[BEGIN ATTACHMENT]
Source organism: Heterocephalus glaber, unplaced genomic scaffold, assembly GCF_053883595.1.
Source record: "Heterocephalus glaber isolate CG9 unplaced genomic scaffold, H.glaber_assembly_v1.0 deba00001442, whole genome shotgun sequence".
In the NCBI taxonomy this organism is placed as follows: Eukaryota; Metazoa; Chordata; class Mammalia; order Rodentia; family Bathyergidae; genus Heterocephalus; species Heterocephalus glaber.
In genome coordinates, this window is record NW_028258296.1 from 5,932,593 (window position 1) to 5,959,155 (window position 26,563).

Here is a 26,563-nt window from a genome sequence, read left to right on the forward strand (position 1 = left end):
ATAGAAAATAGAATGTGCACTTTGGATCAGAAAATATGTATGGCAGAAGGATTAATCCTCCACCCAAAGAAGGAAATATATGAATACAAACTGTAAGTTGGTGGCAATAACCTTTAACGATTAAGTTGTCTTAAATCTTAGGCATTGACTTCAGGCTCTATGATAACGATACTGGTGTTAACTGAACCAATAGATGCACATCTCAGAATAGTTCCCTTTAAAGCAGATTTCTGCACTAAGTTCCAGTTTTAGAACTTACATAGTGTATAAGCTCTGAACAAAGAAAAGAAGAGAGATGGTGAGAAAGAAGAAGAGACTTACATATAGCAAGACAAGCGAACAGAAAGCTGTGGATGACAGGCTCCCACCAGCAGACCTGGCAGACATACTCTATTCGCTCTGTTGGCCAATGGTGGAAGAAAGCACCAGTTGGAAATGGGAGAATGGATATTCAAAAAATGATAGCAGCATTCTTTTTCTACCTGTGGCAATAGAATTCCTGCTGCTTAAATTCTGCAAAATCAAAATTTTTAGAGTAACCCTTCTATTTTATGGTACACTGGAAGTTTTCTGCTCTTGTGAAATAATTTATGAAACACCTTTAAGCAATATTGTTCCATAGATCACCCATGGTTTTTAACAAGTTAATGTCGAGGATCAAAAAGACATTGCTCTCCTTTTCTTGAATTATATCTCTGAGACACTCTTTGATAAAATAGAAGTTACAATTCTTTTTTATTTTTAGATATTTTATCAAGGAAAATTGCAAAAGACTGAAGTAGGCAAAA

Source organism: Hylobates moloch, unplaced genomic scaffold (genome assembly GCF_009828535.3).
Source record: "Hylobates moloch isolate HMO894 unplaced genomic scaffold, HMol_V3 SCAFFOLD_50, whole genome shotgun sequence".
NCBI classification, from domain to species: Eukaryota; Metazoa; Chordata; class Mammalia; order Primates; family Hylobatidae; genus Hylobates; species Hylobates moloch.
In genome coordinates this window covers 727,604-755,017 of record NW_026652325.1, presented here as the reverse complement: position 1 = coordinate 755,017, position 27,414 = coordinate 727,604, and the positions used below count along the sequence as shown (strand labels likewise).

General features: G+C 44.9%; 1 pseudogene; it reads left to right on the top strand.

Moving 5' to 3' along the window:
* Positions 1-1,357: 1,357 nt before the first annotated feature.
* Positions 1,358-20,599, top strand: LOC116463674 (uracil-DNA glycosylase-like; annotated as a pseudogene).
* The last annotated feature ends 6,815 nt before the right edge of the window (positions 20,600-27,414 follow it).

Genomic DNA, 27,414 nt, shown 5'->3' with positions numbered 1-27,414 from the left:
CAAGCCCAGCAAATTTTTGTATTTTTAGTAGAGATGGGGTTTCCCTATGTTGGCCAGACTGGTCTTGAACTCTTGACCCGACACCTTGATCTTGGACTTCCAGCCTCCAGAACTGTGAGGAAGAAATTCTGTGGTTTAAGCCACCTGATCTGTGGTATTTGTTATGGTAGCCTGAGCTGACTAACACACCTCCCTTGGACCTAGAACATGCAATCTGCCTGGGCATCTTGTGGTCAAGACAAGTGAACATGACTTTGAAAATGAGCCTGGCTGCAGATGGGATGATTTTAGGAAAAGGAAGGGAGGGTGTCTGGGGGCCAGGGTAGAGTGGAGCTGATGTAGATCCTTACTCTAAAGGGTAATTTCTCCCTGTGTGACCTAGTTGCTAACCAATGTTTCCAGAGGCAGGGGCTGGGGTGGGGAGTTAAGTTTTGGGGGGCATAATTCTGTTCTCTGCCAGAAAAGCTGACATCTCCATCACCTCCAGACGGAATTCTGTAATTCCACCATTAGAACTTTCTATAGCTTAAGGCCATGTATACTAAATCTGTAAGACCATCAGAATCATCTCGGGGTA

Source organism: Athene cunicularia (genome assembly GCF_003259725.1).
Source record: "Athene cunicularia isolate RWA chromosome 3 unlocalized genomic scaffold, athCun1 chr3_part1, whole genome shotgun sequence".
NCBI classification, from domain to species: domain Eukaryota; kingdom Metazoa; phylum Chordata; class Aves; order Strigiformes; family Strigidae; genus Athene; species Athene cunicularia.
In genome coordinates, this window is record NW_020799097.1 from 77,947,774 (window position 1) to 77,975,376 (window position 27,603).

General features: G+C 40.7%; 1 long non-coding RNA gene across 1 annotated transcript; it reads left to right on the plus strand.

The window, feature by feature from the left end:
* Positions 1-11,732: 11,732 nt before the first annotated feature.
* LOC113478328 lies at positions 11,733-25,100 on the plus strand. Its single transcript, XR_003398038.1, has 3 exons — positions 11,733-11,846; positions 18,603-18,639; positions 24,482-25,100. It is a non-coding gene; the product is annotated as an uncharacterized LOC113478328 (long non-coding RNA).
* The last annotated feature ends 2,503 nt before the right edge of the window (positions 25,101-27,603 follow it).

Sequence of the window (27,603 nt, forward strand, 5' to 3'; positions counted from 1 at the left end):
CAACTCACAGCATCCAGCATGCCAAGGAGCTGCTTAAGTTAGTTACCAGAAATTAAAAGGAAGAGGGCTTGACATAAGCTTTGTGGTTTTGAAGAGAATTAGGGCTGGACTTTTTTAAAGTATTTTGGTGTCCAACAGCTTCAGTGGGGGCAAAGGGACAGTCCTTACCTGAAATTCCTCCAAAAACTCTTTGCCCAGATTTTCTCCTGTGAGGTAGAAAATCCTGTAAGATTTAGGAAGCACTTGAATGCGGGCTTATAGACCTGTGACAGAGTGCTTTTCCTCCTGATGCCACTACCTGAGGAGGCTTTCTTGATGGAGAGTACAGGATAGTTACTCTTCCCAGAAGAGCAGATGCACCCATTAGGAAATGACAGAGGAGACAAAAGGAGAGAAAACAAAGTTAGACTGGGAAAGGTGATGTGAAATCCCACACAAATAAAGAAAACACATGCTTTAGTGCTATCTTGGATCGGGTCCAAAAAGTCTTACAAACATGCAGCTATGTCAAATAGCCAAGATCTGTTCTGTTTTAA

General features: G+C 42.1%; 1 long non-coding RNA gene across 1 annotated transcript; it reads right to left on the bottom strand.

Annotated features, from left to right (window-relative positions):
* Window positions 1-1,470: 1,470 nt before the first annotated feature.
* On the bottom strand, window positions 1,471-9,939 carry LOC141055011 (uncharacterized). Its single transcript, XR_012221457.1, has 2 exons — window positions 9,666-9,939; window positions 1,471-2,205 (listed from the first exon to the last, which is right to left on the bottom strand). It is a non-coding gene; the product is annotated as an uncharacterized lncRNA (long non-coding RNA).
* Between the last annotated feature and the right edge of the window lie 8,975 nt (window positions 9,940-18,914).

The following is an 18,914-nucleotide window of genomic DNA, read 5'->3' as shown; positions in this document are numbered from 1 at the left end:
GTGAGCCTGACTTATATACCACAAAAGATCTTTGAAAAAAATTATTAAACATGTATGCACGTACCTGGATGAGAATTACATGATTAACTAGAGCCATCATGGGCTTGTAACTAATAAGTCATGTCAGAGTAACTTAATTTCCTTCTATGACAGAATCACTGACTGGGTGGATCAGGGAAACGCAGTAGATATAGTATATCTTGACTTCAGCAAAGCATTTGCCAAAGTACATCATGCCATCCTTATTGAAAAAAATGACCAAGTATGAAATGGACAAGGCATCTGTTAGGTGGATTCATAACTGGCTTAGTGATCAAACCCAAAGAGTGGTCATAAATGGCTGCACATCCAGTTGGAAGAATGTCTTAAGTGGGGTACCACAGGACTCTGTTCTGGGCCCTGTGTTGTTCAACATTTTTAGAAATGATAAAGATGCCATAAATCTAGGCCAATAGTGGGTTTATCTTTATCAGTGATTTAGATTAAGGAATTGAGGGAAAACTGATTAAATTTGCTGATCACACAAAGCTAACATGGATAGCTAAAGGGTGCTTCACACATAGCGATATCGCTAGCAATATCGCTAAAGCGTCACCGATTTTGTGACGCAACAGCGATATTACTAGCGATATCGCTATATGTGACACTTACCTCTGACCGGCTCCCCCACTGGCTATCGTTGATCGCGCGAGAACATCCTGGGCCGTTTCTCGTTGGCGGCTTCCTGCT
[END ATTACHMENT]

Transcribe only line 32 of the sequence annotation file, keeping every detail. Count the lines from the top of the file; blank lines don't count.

* On the bottom strand, window positions 1,471-9,939 carry LOC141055011 (uncharacterized). Its single transcript, XR_012221457.1, has 2 exons — window positions 9,666-9,939; window positions 1,471-2,205 (listed from the first exon to the last, which is right to left on the bottom strand). It is a non-coding gene; the product is annotated as an uncharacterized lncRNA (long non-coding RNA).